Lebanon’s private sector economy continued to contract in June

Output and new orders slumped further and the pace of job losses accelerated

People queue outside a currency exchange bureau in Lebanon's capital Beirut. Lebanon’s private sector economy continued to contract in June, but at a softer pace since February. JAFP
People queue outside a currency exchange bureau in Lebanon's capital Beirut. Lebanon’s private sector economy continued to contract in June, but at a softer pace since February. JAFP

Lebanon’s private sector economy continued to contract in June, but at a softer pace since February, as weak demand and a sharp fall in output worsened business conditions, putting more pressure on an economy that has faced months of turmoil.

The BLOM Lebanon PMI index, a composite gauge that measures the strength of the private sector economy, rose to 43.2 in June, from 37.2 in May, pointing to another “marked deterioration in business conditions”. A reading above 50 indicates economic expansion while one below 50 points to a contraction.

Output and new orders slumped further, and the pace of job losses increased during the month as the country experiences an economic crisis caused by the coronavirus pandemic and liquidity issues stemming from the mismanagement of the economy.

New export orders fell drastically for the fourth month in a row and weaker demand led to more job losses at the end of the second quarter, with the rate of workforce contraction hitting its quickest pace since March, according to the latest report from Blominvest Bank.

The volume of outstanding business continued to decline markedly, although the rate of depletion eased for the second month running, the report said. Survey respondents said that the fall in backlogs was due to softer inflows of new work.Lebanon’s private sector economy continued to contract in June, but at a softer pace since February, as weak demand and a sharp fall in output worsened business conditions, putting more pressure on an economy that has faced months of turmoil.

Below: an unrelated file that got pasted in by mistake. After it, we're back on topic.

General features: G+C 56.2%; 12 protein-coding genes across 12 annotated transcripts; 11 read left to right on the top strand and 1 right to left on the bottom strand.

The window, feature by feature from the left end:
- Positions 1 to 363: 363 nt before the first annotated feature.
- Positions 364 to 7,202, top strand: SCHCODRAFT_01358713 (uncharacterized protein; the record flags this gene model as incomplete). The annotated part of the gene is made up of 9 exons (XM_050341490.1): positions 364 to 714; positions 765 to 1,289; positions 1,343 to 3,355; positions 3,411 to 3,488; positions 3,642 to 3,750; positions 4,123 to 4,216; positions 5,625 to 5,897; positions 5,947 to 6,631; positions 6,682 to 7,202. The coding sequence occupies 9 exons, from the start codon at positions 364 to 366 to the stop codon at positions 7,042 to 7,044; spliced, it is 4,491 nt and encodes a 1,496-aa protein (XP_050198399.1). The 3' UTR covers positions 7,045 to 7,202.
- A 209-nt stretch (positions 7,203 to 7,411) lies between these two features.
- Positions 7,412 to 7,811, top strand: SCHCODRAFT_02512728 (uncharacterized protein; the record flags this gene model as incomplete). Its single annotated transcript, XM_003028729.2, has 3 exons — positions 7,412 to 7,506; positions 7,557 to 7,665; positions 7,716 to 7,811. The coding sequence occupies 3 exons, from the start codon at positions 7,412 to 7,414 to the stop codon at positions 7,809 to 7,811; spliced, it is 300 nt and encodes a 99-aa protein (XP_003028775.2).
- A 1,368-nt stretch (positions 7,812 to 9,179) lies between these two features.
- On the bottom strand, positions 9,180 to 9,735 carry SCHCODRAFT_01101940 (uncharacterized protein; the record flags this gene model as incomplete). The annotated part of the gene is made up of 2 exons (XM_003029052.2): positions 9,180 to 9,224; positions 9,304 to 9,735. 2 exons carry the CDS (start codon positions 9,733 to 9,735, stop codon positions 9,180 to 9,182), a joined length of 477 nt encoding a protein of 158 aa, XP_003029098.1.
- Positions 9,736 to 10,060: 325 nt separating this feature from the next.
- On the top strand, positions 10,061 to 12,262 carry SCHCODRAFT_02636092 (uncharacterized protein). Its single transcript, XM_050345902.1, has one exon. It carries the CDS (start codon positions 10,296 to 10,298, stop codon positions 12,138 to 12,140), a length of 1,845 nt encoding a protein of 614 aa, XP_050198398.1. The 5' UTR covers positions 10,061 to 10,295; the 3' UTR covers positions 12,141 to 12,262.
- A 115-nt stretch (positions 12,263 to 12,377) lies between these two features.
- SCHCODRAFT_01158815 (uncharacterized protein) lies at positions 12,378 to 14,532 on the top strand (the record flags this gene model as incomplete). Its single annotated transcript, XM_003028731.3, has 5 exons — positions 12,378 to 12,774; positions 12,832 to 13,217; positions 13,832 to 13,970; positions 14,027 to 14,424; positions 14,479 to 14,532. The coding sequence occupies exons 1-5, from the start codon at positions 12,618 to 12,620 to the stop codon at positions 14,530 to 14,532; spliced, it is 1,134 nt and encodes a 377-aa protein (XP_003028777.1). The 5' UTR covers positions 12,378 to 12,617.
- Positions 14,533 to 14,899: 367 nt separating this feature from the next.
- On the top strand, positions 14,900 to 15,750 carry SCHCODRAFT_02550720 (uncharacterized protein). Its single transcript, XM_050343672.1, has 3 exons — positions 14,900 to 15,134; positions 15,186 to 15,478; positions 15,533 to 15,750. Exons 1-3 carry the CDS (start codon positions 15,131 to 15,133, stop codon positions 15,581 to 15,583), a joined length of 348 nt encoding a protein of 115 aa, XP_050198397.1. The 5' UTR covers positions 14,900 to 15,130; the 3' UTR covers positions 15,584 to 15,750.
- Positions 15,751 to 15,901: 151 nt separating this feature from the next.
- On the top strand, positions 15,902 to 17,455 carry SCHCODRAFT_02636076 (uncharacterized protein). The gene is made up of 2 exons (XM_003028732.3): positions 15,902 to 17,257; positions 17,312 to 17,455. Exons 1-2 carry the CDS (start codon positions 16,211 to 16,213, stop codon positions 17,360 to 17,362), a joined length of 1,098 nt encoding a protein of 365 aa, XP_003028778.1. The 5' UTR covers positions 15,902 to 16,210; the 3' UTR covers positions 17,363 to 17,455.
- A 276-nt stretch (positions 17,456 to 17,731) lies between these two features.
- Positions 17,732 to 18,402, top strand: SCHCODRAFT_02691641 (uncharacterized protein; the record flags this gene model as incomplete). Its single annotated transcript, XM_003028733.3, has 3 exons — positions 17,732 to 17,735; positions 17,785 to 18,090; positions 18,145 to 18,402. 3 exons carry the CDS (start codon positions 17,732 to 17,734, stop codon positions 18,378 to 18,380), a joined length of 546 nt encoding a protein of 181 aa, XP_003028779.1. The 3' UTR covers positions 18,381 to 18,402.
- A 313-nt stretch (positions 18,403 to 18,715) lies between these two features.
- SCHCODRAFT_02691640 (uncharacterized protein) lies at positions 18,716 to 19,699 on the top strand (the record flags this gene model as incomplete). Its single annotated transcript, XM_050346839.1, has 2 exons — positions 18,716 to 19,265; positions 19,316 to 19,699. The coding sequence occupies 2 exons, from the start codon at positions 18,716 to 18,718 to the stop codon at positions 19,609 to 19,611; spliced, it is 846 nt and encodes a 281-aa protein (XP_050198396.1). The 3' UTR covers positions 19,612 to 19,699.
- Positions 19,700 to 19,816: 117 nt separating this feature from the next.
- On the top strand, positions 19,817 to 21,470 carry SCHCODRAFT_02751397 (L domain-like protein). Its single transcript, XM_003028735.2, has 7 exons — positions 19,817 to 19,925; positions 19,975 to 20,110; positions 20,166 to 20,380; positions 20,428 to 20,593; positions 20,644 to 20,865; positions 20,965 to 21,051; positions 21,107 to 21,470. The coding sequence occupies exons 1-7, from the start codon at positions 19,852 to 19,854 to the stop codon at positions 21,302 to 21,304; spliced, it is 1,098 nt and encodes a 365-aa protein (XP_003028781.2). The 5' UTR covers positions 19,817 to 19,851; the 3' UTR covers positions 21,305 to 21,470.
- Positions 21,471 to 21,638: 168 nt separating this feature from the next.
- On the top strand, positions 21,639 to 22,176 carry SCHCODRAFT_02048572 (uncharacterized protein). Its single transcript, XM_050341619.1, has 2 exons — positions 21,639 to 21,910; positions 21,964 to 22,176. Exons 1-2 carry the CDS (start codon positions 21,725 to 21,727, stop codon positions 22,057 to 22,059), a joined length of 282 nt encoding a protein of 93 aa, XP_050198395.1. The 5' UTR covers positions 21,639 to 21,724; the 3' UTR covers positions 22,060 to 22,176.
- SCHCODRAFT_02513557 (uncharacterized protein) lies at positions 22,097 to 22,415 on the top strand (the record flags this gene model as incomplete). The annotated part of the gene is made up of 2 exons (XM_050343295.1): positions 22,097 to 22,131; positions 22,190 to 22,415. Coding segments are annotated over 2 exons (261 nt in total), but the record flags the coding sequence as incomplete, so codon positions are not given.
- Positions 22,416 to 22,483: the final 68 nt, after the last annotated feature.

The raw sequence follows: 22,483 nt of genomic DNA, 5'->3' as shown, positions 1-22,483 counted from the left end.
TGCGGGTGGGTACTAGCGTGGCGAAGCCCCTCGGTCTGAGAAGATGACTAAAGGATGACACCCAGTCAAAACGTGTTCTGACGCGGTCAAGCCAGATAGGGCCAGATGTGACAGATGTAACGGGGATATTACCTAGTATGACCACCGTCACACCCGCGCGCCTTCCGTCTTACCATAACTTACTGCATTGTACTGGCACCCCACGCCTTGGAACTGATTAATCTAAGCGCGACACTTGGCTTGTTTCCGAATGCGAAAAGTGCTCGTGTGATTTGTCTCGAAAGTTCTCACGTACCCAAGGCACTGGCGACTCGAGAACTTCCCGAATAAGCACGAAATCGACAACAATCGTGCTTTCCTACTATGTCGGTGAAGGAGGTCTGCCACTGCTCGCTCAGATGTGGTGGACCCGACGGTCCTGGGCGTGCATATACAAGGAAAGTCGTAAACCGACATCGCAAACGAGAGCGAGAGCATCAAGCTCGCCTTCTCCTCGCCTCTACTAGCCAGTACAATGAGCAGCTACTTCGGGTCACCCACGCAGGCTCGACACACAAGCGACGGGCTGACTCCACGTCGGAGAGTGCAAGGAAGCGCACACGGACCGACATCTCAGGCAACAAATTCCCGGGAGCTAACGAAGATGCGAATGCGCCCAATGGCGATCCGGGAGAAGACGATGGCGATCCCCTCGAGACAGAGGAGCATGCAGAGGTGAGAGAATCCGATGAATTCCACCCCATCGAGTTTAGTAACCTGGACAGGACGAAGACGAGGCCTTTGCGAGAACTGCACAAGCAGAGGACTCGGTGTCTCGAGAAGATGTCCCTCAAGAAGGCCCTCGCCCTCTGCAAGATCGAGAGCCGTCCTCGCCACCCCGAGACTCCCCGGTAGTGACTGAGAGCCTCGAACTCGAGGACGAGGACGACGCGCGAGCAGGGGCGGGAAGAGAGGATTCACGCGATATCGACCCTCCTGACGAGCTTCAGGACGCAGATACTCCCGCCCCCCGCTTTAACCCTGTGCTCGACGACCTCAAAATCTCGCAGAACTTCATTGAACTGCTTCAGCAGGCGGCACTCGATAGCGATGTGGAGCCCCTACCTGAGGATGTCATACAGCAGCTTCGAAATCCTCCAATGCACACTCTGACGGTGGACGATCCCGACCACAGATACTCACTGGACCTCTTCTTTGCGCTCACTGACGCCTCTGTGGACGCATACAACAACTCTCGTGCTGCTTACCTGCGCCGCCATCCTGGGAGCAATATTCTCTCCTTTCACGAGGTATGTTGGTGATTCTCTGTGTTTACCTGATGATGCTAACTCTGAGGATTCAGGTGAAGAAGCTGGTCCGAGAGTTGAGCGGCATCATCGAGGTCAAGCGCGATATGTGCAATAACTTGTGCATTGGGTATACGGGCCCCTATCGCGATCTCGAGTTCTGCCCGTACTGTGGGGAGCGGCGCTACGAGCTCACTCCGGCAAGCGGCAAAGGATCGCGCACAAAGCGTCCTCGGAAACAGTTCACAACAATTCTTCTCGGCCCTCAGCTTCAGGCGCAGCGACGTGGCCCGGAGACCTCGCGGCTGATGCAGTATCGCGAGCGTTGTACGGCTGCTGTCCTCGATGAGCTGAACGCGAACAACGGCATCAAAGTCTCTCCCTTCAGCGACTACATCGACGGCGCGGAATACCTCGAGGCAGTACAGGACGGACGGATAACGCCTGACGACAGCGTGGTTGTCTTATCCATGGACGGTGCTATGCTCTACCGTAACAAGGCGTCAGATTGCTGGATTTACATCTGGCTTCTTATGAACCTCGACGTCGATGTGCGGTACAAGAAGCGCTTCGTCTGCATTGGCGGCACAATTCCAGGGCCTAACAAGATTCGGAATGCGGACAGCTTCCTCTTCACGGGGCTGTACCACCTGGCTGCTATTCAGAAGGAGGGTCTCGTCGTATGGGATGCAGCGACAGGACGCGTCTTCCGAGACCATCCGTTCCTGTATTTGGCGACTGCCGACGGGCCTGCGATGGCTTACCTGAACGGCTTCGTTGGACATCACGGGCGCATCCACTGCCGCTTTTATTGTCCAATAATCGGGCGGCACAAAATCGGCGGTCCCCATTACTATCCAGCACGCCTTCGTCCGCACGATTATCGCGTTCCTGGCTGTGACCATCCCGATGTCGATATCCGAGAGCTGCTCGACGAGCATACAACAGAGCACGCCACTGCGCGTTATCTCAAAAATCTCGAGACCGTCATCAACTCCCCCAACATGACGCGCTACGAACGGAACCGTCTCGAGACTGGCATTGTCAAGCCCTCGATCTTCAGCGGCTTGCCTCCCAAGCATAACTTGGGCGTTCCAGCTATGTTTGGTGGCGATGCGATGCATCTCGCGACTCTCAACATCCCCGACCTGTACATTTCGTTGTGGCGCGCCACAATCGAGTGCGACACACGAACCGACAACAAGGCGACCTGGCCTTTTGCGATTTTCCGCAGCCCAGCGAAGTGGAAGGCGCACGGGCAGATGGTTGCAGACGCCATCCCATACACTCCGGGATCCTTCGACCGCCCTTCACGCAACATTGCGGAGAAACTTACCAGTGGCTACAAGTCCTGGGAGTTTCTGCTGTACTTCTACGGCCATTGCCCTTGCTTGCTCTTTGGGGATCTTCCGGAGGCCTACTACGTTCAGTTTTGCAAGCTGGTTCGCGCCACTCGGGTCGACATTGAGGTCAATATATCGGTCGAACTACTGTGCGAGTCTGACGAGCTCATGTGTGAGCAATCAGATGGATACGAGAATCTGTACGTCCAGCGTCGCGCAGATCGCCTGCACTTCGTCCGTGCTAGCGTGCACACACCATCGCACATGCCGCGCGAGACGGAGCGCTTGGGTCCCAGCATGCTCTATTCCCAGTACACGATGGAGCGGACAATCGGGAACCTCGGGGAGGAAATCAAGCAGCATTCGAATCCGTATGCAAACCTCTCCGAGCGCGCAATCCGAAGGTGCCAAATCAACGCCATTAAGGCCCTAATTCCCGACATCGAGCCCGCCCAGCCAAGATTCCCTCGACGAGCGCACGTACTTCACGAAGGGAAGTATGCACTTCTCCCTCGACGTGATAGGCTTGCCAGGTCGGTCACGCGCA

The BLOM Lebanon PMI index, a composite gauge that measures the strength of the private sector economy, rose to 43.2 in June, from 37.2 in May, pointing to another “marked deterioration in business conditions”. A reading above 50 indicates economic expansion while one below 50 points to a contraction.

Output and new orders slumped further, and the pace of job losses increased during the month as the country experiences an economic crisis caused by the coronavirus pandemic and liquidity issues stemming from the mismanagement of the economy.

New export orders fell drastically for the fourth month in a row and weaker demand led to more job losses at the end of the second quarter, with the rate of workforce contraction hitting its quickest pace since March, according to the latest report from Blominvest Bank.

The volume of outstanding business continued to decline markedly, although the rate of depletion eased for the second month running, the report said. Survey respondents said that the fall in backlogs was due to softer inflows of new work.

On the cost front, input prices continued to soar. The rate of inflation ticked up fractionally to its quickest in over seven years and the underlying data suggested that the rise in cost burdens was primarily driven by a sharp increase in purchase prices, which more than offset a solid reduction in staff costs.

“With the easing of the corona[virus] lockdown in June, all sub-indexes – with the exception of future output and employment – deteriorated but at a much softer pace,” Ali Bolbol, chief economist and head of research at Blom Bank, said.

"These excepted sub-indexes show, however, that the core of the Lebanese crisis is yet to be addressed as expectations of future recovery and of employment worsened even more.

“That is in addition to the highest rate on record of output price increases caused primarily by the steep exchange rate depreciations. If anything, these results indicate that the government and the financial community should stop arguing about what the exact financial losses are and move on to start implementing growth-enhancing reforms that are badly needed and largely independent of the size of these losses.”

Lebanon is battling a financial crisis regarded as its biggest threat since the civil war of 1975 to 1990, while the Lebanese pound has lost 75 per cent of its value since October. Debt ballooned to $92.4 billion (Dh339bn) at the end of March, giving Lebanon one of the highest debt-to-gross domestic product ratios in the world.

The International Monetary Fund is currently working with Lebanon to resolve its economic crisis but has yet to make a breakthrough, its managing director Kristalina Georgieva said last month.

“All I can say is that we are putting our best people to work with Lebanon, but we do not yet have a reason to say there is a breakthrough,” she said.

Lebanon asked the IMF for a loan of at least $10bn in May. The country’s gross domestic product is set to contract 12 per cent this year, the fund said.

Updated: July 5, 2020 02:20 AM

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